* The reader inay find an affecting instance of this in a memoir of that eminent servant of Christ, Mr. Edmund Jones, in Vol. II. of this Magazine, page 179.

“ The good man was cordially devoted to the interest of his flock, with ferveut prayers and inany tears; but, alas! these things are overlooked and can be easily dispensed with by too many bearers, if they can only be accommodated to their mind in the preaching part." + 1 Sam. XV, 20-22.

I 1 Cor. iii. 17.

preached did not profit the church in the wilderness; not from a defect in the doctrines delivered, though no clearer than those of Aloses, but from the barren statć of their mind; for they wanted faith, meekness, and true spiritual desire *.

I would only remark further, that a preacher is liable to something of the same error in regard of a fresh congregation it may fall in his way to visit; for he inay as readily imagine them much better to preach to, and more likely to attend under himself than bis own charge. This has probably misled many in their hasty removals : for what is more natural than a conceit that we can be more acceptable with another people, merely from some trivial incident of an unpleasant nature at home, or of a flattering one abroad, produced by an occasional sermon or two? But, while some hearers, like the foolish Corinthians, may be every now and then exclaiming, “ I am for sach and such preaching, and such a preacher;" and others, “ I am for another:" and some preachers themselves, “I should like such a people," which God has not given them,-Does it not appear to savour of more sound wisdom and true faith in God to be able to say,

I am for that preacher or that people which he has appointed and provided for me; because he knows better than myself how to suit me; and if I cannot be happy, satisfied, and benefitted with his provision and appointment, neither shall I with my own :" The one is to be carnal, and walk and talk as men; the other is to be spiritual, and to walk as Christians +.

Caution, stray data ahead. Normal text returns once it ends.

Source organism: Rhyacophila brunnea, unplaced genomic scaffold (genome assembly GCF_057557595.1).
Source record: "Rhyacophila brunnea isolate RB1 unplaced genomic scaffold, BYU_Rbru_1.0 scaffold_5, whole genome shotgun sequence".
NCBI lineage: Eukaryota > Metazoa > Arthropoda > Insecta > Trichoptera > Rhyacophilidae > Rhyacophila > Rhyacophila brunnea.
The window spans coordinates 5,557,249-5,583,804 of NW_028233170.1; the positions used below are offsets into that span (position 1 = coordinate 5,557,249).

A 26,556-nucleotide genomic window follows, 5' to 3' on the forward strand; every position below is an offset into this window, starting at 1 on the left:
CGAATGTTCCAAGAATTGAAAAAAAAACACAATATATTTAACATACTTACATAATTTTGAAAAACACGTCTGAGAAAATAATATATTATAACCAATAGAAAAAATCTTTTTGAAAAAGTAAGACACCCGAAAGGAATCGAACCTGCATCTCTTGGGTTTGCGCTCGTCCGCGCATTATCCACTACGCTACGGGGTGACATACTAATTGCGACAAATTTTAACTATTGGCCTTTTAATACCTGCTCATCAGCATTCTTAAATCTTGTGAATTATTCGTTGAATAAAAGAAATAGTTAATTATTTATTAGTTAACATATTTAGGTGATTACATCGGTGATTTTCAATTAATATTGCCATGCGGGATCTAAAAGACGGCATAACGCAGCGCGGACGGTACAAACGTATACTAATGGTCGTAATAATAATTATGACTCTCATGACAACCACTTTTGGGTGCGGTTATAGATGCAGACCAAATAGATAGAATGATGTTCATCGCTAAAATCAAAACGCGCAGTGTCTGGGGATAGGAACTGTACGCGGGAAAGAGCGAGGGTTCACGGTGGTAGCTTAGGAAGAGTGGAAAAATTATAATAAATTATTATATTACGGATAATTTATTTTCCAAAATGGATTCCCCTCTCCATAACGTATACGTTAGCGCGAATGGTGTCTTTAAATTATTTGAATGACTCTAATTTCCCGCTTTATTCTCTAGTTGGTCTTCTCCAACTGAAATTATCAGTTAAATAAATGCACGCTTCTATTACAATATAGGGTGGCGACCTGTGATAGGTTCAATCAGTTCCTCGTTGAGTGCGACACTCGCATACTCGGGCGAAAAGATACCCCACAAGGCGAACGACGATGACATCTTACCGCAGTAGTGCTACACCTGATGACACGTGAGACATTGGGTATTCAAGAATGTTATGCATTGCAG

# James i. 21;

1 Pet. ii. 2.

+ I Cor. iii. 1-4.


For my days ure vanity. -Job vii. 16. Tue human mind was formed for great attainments : it has in it a restless desire after knowledge, and the accomplishment of some favourite and proposed pursuit ; and the thing which every man proposes to himself as the object of that pursuit, and the means whereby he endeavours to attain it, constitutes the morality or immorality of his character.

Lite, and the engagements of life, awake in every individual a consciousness of innumerable duties, - duties which demand our attention, and which are not to be dispensed with. On the diligent and faithful discharge of these duties depends that respect which distinguishes men in a state of society. The truly virtu: ous and pious man seldom fails reaping his deserved reward, Providence having so ordered, in the present state, that trials shall, in general, be the means to prepare for happiness. Humility is the way to honour; and an laughty spirit goes before a fall.